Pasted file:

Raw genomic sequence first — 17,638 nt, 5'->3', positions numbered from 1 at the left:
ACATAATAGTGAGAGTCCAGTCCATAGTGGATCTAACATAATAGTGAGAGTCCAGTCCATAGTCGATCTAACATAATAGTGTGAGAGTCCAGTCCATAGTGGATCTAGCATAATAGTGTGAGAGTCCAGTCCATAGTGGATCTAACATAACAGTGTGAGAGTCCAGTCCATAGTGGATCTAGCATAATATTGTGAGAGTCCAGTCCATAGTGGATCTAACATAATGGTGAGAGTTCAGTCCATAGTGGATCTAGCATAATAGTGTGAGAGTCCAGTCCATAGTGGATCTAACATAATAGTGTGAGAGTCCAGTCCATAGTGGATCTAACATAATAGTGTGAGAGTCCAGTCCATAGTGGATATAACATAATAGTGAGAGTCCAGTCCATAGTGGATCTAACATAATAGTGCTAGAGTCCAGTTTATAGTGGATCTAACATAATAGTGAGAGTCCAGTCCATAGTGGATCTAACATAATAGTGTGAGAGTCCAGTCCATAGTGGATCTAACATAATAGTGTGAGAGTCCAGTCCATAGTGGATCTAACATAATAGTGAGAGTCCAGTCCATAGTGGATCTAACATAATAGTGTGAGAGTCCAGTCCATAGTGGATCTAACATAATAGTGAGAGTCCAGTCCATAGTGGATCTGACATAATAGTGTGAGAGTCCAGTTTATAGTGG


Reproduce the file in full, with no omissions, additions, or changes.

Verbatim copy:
Raw genomic sequence first — 17,638 nt, 5'->3', positions numbered from 1 at the left:
ACATAATAGTGAGAGTCCAGTCCATAGTGGATCTAACATAATAGTGAGAGTCCAGTCCATAGTCGATCTAACATAATAGTGTGAGAGTCCAGTCCATAGTGGATCTAGCATAATAGTGTGAGAGTCCAGTCCATAGTGGATCTAACATAACAGTGTGAGAGTCCAGTCCATAGTGGATCTAGCATAATATTGTGAGAGTCCAGTCCATAGTGGATCTAACATAATGGTGAGAGTTCAGTCCATAGTGGATCTAGCATAATAGTGTGAGAGTCCAGTCCATAGTGGATCTAACATAATAGTGTGAGAGTCCAGTCCATAGTGGATCTAACATAATAGTGTGAGAGTCCAGTCCATAGTGGATATAACATAATAGTGAGAGTCCAGTCCATAGTGGATCTAACATAATAGTGCTAGAGTCCAGTTTATAGTGGATCTAACATAATAGTGAGAGTCCAGTCCATAGTGGATCTAACATAATAGTGTGAGAGTCCAGTCCATAGTGGATCTAACATAATAGTGTGAGAGTCCAGTCCATAGTGGATCTAACATAATAGTGAGAGTCCAGTCCATAGTGGATCTAACATAATAGTGTGAGAGTCCAGTCCATAGTGGATCTAACATAATAGTGAGAGTCCAGTCCATAGTGGATCTGACATAATAGTGTGAGAGTCCAGTTTATAGTGG